The most obvious sign that your plumbing is bad is, of course, cracks in your pipes or plumbing fixtures. Leaks are a clear sign that your plumbing needs repair, but there are some instances where simple repair jobs can fix leaks. If your pipes are leaking, have them fixed right away or replaced because leaking plumbing can cause structural damage, mold, and mildew.

Corrosion and rust are also obvious signs that your pipes are bad. Even if such signs have yet to do damage to your plumbing, don’t wait for your pipes and fixtures to fail. Be proactive and replace piping and old fixtures before they become major problems.

Cost to Replace Plumbing

If you are thinking about replacing your plumbing, here are some of the costs you would have to incur:

Plumbing supply piping – If you are looking to replace a small section of plumbing pipes you can expect to pay between $400 and $2,000. Most people will pay on average about $1,100. However, if you need to repipe your entire house or installing new plumbing pipes you can expect to pay $2,500 to $15,000 or more for larger houses.

To replace the supply piping in a 2000 square foot, two-bathroom house with copper piping will cost $8000 to $10,000. However, the same house can be replumbed with PEX piping will cost $4000 to $6000.

The cost for CPVC piping is comparable to PEX piping; however, PEX piping is easier to work with and is approved everywhere. PEX and CPVC piping cost about 25% to 50% less than standard copper piping.

Plumbing sewer piping – If you are looking to replace plumbing sewer pipes you can expect to pay between $2250 and $6,000. Most people will pay on average about $3800. However, if you need to replace sewer piping in your entire house, you can expect to pay $8,000 or more and up to $30,000 if you need to replace the buried piping from the house to the street.

You can expect sewer line replacement to cost $50 to $200 per linear foot plus the costs of trenching or cutting through a concrete slab to access the piping. Small sections of sewer pipe replacements start at $3,000 to $6,000. to replace 50 feet or more, expect to pay $5,000 to $13,000 plus trenching costs. Digging a new sewer line from the house to the street can easily cost $30,000 or more.

Plumber – The hourly rate to hire a plumber is $50 to $200 per hour; however, most plumbers will charge a minimum charge of around $300. Hiring a plumber can cost somewhere between $175 and more than $400 because of how they bill you by the hour (which can cost at least $45 per hour). The overall labor expenses you would have to pay a plumber really depends on the job and how long it will take.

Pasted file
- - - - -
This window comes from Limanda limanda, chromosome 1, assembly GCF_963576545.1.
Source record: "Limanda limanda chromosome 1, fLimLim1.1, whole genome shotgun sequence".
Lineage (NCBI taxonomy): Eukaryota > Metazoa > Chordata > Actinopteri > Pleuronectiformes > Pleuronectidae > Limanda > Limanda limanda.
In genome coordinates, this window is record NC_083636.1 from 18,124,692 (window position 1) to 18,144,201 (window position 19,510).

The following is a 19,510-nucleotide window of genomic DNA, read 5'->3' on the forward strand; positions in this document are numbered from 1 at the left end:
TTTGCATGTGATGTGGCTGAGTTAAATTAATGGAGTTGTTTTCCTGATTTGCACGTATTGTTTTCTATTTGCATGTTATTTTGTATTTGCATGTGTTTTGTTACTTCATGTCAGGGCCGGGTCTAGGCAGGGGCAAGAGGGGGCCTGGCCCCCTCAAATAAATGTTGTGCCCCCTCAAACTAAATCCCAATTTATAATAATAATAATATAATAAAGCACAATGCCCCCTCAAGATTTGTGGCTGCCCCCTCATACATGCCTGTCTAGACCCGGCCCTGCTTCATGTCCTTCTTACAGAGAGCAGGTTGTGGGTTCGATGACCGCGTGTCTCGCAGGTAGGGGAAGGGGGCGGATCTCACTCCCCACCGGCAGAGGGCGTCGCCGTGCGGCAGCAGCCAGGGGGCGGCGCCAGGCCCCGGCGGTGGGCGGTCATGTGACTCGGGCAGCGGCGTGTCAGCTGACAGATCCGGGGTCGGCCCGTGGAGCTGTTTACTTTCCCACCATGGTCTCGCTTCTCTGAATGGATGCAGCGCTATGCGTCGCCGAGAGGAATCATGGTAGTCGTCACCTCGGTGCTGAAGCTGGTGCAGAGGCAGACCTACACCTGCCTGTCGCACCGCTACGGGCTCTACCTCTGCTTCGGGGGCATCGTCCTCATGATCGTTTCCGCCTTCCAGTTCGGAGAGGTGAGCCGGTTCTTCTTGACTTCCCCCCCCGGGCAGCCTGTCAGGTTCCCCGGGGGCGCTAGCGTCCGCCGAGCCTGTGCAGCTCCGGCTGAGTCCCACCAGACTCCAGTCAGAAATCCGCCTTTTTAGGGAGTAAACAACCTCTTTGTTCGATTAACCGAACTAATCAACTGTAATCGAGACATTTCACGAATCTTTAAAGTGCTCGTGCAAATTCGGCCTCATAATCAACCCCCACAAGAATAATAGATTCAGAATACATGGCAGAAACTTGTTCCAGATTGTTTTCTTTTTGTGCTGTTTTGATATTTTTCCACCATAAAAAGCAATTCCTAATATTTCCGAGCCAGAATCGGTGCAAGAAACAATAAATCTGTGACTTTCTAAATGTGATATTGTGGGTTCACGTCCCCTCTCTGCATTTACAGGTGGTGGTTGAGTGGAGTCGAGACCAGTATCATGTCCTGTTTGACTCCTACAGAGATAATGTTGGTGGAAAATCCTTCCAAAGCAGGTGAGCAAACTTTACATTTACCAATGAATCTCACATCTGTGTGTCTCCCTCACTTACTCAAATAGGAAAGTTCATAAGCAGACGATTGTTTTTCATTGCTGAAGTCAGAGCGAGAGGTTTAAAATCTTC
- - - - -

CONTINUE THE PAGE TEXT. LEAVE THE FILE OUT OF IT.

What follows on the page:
Installing a new sink/toilet – New sink/toilet installation can cost somewhere between $200 and $500 depending on the sink/toilet style and how hard the job will be.

Faucet installation – Installing a new faucet can be quite expensive as well and may cost somewhere between $150 to $300.

Main stack replacement – If there is a problem with your main plumbing stack and you need to get it replaced, the cost can range somewhere over $1,500 and go up to $4,000 depending on how tough the job is and how accessible the materials are in your area.

How Often Should Plumbing Be Inspected?

Plumbing inspection should be a routine for you if you want to keep your home in top shape. Inspections are a great way to check whether or not your plumbing needs repairs or replacement. I recommend that you have your plumbing inspected as part of a thorough home inspection once a year.

Those with newer houses with newer plumbing systems might get away with not having their plumbing inspected for the first three to five years, but owners of older houses should never overlook an annual inspection. If possible, owners of old houses should try to get their plumbing inspected once every year or so but not for more than 2 years.

How Often Should Plumbing Be Updated?

If your plumbing system doesn’t have any serious problems, but it still makes use of materials that can be hazardous (because you might live in an older house built before the 1980s or 1990s), you may be considering having your plumbing updated to improve your property value.

Meanwhile, if you live in a comparatively newer home and your plumbing has no major problems at all, the choice of whether or not to update your plumbing fixtures is a matter of choice. It really depends on you, such as when there are fixtures you might want to upgrade because of all of the added features.

And for those who have plumbing systems that need repairs and replacements, you might want to update your plumbing system altogether so that you won’t have to maintain a faulty plumbing system continually. Trying to repair old plumbing is like putting a band-aid over a garden sprinkler; you get one leak plugged, and another pops up somewhere else.

Sources:

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Hubert Miles

I've been conducting home inspections for 17 years. I'm a licensed Home Inspector, Certified Master Inspector (CMI), and FHA 203k Consultant. I started HomeInspectionInsider.com to help people better understand the home inspection process and answer questions about homeownership and home maintenance.